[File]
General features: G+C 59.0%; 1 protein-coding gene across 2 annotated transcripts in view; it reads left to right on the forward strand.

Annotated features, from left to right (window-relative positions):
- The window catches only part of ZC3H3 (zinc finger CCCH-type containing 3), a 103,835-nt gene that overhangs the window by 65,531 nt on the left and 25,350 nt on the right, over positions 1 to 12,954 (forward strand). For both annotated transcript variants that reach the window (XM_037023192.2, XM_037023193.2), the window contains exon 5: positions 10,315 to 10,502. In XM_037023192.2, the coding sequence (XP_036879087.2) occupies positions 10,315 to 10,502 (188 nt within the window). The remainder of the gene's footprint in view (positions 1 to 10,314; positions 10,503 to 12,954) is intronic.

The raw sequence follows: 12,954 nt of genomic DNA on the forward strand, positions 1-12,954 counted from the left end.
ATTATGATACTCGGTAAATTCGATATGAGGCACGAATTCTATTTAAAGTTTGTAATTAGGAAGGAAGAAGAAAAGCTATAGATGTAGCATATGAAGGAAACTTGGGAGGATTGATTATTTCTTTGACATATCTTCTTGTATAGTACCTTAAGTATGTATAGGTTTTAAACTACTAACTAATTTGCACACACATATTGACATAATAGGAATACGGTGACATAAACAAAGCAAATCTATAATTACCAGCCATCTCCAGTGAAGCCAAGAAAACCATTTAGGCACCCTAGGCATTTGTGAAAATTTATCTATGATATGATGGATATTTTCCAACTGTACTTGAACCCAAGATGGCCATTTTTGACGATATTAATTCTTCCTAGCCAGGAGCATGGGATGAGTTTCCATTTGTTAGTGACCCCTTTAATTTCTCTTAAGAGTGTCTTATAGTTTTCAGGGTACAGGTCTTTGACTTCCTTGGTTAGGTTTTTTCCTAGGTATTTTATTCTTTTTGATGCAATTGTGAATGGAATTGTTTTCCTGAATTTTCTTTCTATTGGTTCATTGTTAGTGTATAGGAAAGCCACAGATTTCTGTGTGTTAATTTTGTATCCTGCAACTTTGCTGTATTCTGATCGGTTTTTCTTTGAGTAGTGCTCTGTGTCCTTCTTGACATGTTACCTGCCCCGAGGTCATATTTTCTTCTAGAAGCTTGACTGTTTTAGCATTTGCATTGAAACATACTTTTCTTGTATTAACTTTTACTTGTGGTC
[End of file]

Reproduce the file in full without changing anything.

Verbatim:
General features: G+C 59.0%; 1 protein-coding gene across 2 annotated transcripts in view; it reads left to right on the forward strand.

Annotated features, from left to right (window-relative positions):
- The window catches only part of ZC3H3 (zinc finger CCCH-type containing 3), a 103,835-nt gene that overhangs the window by 65,531 nt on the left and 25,350 nt on the right, over positions 1 to 12,954 (forward strand). For both annotated transcript variants that reach the window (XM_037023192.2, XM_037023193.2), the window contains exon 5: positions 10,315 to 10,502. In XM_037023192.2, the coding sequence (XP_036879087.2) occupies positions 10,315 to 10,502 (188 nt within the window). The remainder of the gene's footprint in view (positions 1 to 10,314; positions 10,503 to 12,954) is intronic.

The raw sequence follows: 12,954 nt of genomic DNA on the forward strand, positions 1-12,954 counted from the left end.
ATTATGATACTCGGTAAATTCGATATGAGGCACGAATTCTATTTAAAGTTTGTAATTAGGAAGGAAGAAGAAAAGCTATAGATGTAGCATATGAAGGAAACTTGGGAGGATTGATTATTTCTTTGACATATCTTCTTGTATAGTACCTTAAGTATGTATAGGTTTTAAACTACTAACTAATTTGCACACACATATTGACATAATAGGAATACGGTGACATAAACAAAGCAAATCTATAATTACCAGCCATCTCCAGTGAAGCCAAGAAAACCATTTAGGCACCCTAGGCATTTGTGAAAATTTATCTATGATATGATGGATATTTTCCAACTGTACTTGAACCCAAGATGGCCATTTTTGACGATATTAATTCTTCCTAGCCAGGAGCATGGGATGAGTTTCCATTTGTTAGTGACCCCTTTAATTTCTCTTAAGAGTGTCTTATAGTTTTCAGGGTACAGGTCTTTGACTTCCTTGGTTAGGTTTTTTCCTAGGTATTTTATTCTTTTTGATGCAATTGTGAATGGAATTGTTTTCCTGAATTTTCTTTCTATTGGTTCATTGTTAGTGTATAGGAAAGCCACAGATTTCTGTGTGTTAATTTTGTATCCTGCAACTTTGCTGTATTCTGATCGGTTTTTCTTTGAGTAGTGCTCTGTGTCCTTCTTGACATGTTACCTGCCCCGAGGTCATATTTTCTTCTAGAAGCTTGACTGTTTTAGCATTTGCATTGAAACATACTTTTCTTGTATTAACTTTTACTTGTGGTC